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dc.contributor.advisorHayne, Harlene
dc.contributor.advisorGross, Julien
dc.contributor.authorBarna, Emilia
dc.date.available2018-05-25T02:37:13Z
dc.date.copyright2018
dc.identifier.citationBarna, E. (2018). Effects of Age and Gender on Jurors’ Evaluation of Partial and Complete Transcripts of a Child Witness’s Testimony (Thesis, Master of Science). University of Otago. Retrieved from http://hdl.handle.net/10523/8055en
dc.identifier.urihttp://hdl.handle.net/10523/8055
dc.description.abstractThe way in which children are allowed to give their testimony in cases of suspected sexual abuse has long been a topic of discussion around the world. Many countries have modified their laws to allow children to give testimony through pre-recorded interviews, rather than in person in a courtroom. This change also provides the opportunity for videos or transcripts of those videos to be truncated by the prosecution allowing them to present only the material they perceive to be relevant to the charges at hand. When this happens, the jury may be shielded from additional, and often less plausible allegations that are made by the same child. The aim of the present experiment was to examine the effects of truncated transcripts of a child’s testimony on jurors’ decision-making and to determine whether the age or gender of the child or the gender of the defendant plays a role in the outcome of a trial. Mock jurors read a transcript of a child’s testimony, which contained either a core allegation only, or the core allegation presented in conjunction with two additional, less plausible allegations. Some jurors were told that the child complainant was 4-years old and others were told that the child complainant was 6-years old. We also varied the gender of the defendant and the gender of the child. We found that the additional allegations had no effect on jurors’ verdict regarding the core allegation, irrespective of the gender of the child complainant or of the defendant. However, jurors were more likely to find the defendant guilty if the child complainant was 6-years old rather than 4-years old. These findings suggest that presenting a truncated transcript of an evidential interview does not impact jurors’ decision making, but the age of the child complainant can influence the outcome of a trial.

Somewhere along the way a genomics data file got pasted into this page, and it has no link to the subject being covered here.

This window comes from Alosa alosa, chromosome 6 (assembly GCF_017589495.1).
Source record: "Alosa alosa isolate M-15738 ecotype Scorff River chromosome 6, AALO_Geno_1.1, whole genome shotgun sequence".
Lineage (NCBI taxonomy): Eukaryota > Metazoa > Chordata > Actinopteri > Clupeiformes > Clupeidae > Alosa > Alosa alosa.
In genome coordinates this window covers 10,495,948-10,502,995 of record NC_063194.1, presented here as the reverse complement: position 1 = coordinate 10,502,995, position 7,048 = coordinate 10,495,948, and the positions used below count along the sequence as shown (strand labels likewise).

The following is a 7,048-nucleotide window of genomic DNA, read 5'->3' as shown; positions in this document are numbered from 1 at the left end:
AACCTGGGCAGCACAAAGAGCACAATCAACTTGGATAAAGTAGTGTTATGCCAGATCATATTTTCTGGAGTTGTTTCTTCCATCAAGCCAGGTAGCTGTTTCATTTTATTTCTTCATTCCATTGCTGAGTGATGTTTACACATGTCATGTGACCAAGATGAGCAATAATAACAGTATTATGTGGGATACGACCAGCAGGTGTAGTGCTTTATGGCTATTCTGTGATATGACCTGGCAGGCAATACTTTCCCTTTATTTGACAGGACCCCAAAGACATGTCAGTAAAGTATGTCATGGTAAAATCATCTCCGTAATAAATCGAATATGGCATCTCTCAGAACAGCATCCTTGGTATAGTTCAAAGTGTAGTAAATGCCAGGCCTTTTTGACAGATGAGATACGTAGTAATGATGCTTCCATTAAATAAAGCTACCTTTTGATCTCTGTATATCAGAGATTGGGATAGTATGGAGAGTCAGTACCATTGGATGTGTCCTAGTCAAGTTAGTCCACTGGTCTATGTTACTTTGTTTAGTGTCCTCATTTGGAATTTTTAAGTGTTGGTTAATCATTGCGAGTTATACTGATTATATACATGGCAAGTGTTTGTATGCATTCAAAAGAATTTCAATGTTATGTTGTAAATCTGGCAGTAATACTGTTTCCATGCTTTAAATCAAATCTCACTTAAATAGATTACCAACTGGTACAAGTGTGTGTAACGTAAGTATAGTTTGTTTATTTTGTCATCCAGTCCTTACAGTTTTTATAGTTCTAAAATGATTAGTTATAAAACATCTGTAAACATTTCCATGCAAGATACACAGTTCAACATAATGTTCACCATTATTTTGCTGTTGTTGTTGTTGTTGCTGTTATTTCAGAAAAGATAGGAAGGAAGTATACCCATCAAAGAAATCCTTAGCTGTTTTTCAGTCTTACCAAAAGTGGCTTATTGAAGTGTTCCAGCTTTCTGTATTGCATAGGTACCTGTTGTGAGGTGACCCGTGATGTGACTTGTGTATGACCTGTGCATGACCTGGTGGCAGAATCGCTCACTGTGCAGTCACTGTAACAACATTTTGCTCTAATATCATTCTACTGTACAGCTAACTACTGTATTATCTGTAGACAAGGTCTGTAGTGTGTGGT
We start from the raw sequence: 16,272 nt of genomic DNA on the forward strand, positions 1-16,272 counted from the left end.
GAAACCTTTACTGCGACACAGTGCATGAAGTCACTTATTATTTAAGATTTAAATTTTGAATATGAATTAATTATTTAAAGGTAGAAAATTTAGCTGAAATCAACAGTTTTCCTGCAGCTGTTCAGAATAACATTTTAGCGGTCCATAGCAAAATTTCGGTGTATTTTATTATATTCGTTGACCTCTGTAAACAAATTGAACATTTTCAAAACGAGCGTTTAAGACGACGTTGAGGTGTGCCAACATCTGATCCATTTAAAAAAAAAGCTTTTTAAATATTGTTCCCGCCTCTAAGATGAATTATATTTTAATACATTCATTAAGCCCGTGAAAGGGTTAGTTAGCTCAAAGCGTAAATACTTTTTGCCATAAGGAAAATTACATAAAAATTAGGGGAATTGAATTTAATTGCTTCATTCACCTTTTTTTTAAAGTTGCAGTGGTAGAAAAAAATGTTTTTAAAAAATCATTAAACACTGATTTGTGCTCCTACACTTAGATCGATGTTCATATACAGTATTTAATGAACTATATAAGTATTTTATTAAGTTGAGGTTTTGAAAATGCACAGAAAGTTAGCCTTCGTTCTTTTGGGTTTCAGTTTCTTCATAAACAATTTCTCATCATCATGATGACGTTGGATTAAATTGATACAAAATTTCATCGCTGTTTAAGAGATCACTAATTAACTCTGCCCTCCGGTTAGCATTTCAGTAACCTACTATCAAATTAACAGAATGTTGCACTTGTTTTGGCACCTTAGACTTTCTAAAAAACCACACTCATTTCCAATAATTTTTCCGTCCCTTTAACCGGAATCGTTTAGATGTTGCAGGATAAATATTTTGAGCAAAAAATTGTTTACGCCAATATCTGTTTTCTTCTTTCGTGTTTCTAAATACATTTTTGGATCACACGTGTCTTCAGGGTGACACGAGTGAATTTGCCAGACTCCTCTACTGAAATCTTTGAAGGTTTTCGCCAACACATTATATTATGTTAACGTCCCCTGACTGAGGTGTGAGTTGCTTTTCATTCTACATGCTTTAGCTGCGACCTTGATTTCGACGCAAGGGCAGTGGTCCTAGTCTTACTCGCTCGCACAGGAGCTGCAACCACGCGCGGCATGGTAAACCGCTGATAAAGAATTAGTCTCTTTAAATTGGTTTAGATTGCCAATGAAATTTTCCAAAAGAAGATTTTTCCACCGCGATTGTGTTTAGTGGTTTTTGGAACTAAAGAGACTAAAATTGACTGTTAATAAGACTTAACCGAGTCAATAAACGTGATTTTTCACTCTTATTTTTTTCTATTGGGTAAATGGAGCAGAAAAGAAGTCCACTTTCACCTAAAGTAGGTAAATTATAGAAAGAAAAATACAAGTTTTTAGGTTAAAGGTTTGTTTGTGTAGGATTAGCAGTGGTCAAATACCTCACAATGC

dc.language.isoen
dc.publisherUniversity of Otago
dc.rightsAll items in OUR Archive are provided for private study and research purposes and are protected by copyright with all rights reserved unless otherwise indicated.
dc.subjectjuror
dc.subjectjury
dc.subjectchild
dc.subjectchildren
dc.subjectverdicts
dc.subjectage
dc.subjectgender
dc.subjectguilty
dc.subjecttranscript
dc.subjectchild witness
dc.subjectfull transcript
dc.subjectpartial transcript
dc.titleEffects of Age and Gender on Jurors' Evaluation of Partial and Complete Transcripts of a Child Witness’s Testimony
dc.typeThesis
dc.date.updated2018-05-25T02:12:06Z
dc.language.rfc3066en
thesis.degree.disciplinePsychology Department
thesis.degree.nameMaster of Science
thesis.degree.grantorUniversity of Otago
thesis.degree.levelMasters
otago.interloanno
otago.openaccessAbstract Only
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